One reason I took this job was I really felt like I connected with two of the owners, Bob and Lee. I didn’t realize that I wouldn’t see much of them again. When I do see them, they are very personable and kind. When I almost left two months in, one of the bosses came up from Bangkok and met with me and addressed my concerns, which was great. When they observed my classes, they were very complimentary. So the interactions I’ve had with them have been great.

But also so few. They are not absentee owners. They are policy makers and enforcers. I might be wrong about this (they must have a different perspective) but to the teachers at English and I we feel like mere numbers in a spreadsheet. One teacher, a former croupier in Vegas, said he was literally referred to by number at the Casino and it still felt more humanizing.

Recently, with teachers quitting, we all picked up more classes and have been combining classes heavily. Everyone is sick and pushing themselves. A word from the bosses, a thank-you, would have gone a long way. But we don’t hear anything from them.

Both this semester and and (from what I’ve heard) last semester, the teachers have requested to have a chat with them. My feeling is that open lanes of communication lead to healthy relationships and a healthy workplace. But they have a policy of not really talking to the teachers, preferring to funnel everything through the manager. That makes sense, as a policy, but when teachers have quit and the manager is working 2-3 jobs, it feels more like an excuse not to open lines of communication (for whatever reason.) It feels disrespectful to me, but again I’m sure they have their perspective and all the interactions I’ve had with them have been good.

In Summary

English and I isn’t a bad school. They pay relatively well and on time. Your teaching is a lot of games and many of the kids are super funny. But considering that you could work fewer hours in Vietnam or South Korea or Japan and make double the money, or work half as much for the same money and be in Bangkok or Chiang Mai or at the beach, then it’s hard to justify coming/staying here.

If I could go back, I would almost certainly choose another school. (I had an offer in Bangkok for more money and less work but ironically chose English and I because things here seemed less likely to turn sour.) But if you don’t mind working all the time, taking work home, for less than neighboring countries pay, there are a lot of good reasons to come to English and I. Great teachers, a good manager, funny (albeit naughty) kids. Just know what you’re getting into. My philosophy is if I wanted to work weekends and be stressed at work, I could be working for a bank somewhere and have benefits and a retirement and make a lot more cash. But everyone has a different threshold for this.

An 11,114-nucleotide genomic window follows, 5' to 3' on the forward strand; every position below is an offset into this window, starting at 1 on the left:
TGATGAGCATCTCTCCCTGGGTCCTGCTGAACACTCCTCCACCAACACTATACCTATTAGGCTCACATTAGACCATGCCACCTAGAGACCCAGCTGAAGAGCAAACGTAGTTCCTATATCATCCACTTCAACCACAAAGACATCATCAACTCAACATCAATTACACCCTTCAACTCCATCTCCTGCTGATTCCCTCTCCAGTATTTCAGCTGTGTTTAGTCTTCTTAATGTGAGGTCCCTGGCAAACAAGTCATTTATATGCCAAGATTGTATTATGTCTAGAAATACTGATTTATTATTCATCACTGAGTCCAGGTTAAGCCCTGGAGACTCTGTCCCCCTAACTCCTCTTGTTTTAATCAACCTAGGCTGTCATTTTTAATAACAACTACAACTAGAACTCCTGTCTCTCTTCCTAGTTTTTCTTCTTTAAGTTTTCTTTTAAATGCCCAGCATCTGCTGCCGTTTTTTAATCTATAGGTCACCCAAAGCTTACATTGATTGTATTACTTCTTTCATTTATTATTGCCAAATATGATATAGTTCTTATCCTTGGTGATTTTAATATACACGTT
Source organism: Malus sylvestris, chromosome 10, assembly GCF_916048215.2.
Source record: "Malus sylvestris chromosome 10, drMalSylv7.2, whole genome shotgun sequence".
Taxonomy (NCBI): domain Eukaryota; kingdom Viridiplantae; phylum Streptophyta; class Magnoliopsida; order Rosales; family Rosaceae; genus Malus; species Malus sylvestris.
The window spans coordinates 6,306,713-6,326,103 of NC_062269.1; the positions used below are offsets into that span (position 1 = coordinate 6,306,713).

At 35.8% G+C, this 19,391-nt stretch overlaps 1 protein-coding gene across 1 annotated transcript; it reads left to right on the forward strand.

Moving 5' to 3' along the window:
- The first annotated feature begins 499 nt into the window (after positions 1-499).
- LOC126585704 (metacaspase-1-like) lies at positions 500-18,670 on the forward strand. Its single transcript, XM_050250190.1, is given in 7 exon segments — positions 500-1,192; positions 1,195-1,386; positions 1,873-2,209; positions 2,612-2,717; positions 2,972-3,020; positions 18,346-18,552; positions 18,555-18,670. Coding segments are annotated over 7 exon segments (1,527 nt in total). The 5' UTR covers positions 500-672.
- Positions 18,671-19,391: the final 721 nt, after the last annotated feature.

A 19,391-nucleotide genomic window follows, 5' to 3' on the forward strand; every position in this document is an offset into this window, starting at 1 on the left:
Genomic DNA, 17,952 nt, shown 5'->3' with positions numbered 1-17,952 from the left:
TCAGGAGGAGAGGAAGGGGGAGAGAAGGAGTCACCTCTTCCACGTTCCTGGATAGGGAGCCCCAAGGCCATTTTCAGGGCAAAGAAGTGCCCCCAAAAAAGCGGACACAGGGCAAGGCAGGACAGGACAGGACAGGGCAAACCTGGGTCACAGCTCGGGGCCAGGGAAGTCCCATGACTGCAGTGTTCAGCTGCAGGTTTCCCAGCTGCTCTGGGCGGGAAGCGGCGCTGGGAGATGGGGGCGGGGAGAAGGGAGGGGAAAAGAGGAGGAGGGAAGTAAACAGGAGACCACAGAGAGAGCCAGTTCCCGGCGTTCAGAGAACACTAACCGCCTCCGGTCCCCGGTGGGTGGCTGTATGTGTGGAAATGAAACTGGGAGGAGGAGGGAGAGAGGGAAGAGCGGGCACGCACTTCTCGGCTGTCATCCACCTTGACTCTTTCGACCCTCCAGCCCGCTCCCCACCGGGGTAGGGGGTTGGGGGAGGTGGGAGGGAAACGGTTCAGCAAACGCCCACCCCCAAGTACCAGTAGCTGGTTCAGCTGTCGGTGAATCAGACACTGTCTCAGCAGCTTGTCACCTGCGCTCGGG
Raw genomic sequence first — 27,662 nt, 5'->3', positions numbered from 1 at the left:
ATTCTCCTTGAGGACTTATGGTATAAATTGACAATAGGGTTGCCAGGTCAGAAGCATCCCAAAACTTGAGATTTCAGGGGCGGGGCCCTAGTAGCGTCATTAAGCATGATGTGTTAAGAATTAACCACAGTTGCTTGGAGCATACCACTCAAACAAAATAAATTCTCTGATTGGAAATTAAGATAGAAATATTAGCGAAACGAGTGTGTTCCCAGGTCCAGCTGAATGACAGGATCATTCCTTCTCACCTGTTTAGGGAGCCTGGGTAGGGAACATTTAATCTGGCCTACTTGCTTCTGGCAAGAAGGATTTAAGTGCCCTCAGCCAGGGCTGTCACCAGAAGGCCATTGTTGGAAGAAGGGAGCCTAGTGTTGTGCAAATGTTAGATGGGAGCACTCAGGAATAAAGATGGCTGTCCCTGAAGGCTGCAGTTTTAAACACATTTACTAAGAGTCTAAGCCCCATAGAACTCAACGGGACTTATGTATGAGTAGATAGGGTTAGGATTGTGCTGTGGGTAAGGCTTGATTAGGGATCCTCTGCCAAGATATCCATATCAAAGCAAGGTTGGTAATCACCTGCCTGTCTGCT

If you’re considering English and I, hopefully this helped a bit. Feel free to contact me with any questions.


Yeti Daytrips: Suphanburi



Most tourists in Thailand either go to Chiang Mai and the north or the islands of the South. Central Thailand isn’t as enticing. I myself, when traveling through Thailand a few years ago, only stopped off at Sukothai and Ayutthaya.

To be honest, this is fair. The middle of Thailand isn’t as interesting or relaxing as the tourist hotspots.  And it’s so hot. But there are some cool places in central Thailand, with tons of history and cultural sights.

One such place is Suphanburi (just called Suphan by the locals.)


It’s an insult to call someone a buffalo in Thai but the weird thing is that actually buffalos are super rad.  Here, you can feed or pet them and explore an open air museum, plus see all kinds of rice growing and get harvested.

Giant Mungkorn (Dragon)

Behold. The world’s biggest dragon statue. Inside is a museum, but it was too expensive so I can’t tell you if I liked it. Still with all the great statues (including the coolest horoscope statues I’ve seen in Asia) and pagodas and fish ponds and temples, I spent 2 hours here. The Dragon lights up at night too.

Hell Market at Wat Phra Loi

There is a great market here, one of the best I’ve been to in all of Thailand, scattered through the woods. But behind the market is the craziest thing you’ll see all week.

 Wat Sampa Siw aka Doraemon Temple

Adding new characters is a great idea. The murals here are like a mystery, with characters hidden amongst the traditional motifs.